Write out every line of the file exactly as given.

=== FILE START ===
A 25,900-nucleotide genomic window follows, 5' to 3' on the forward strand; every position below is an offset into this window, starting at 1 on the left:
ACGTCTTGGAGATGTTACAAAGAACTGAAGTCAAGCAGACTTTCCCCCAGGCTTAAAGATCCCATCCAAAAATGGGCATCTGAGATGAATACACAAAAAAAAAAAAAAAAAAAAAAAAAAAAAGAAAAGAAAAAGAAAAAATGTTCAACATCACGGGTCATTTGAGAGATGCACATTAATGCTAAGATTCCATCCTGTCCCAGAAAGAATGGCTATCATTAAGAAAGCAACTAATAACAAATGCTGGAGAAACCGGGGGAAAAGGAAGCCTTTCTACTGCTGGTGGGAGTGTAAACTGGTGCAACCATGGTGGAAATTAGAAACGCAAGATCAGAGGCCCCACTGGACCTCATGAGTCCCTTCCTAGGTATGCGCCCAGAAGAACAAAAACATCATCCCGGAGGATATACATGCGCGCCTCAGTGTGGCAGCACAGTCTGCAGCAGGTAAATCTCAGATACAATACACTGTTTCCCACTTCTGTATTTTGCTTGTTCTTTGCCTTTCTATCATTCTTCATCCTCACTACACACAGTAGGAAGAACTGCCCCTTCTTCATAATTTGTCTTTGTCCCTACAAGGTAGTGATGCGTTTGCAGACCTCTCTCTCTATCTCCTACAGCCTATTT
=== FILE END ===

A 25,900-nucleotide genomic window follows, 5' to 3' on the forward strand; every position below is an offset into this window, starting at 1 on the left:
ACGTCTTGGAGATGTTACAAAGAACTGAAGTCAAGCAGACTTTCCCCCAGGCTTAAAGATCCCATCCAAAAATGGGCATCTGAGATGAATACACAAAAAAAAAAAAAAAAAAAAAAAAAAAAAGAAAAGAAAAAGAAAAAATGTTCAACATCACGGGTCATTTGAGAGATGCACATTAATGCTAAGATTCCATCCTGTCCCAGAAAGAATGGCTATCATTAAGAAAGCAACTAATAACAAATGCTGGAGAAACCGGGGGAAAAGGAAGCCTTTCTACTGCTGGTGGGAGTGTAAACTGGTGCAACCATGGTGGAAATTAGAAACGCAAGATCAGAGGCCCCACTGGACCTCATGAGTCCCTTCCTAGGTATGCGCCCAGAAGAACAAAAACATCATCCCGGAGGATATACATGCGCGCCTCAGTGTGGCAGCACAGTCTGCAGCAGGTAAATCTCAGATACAATACACTGTTTCCCACTTCTGTATTTTGCTTGTTCTTTGCCTTTCTATCATTCTTCATCCTCACTACACACAGTAGGAAGAACTGCCCCTTCTTCATAATTTGTCTTTGTCCCTACAAGGTAGTGATGCGTTTGCAGACCTCTCTCTCTATCTCCTACAGCCTATTT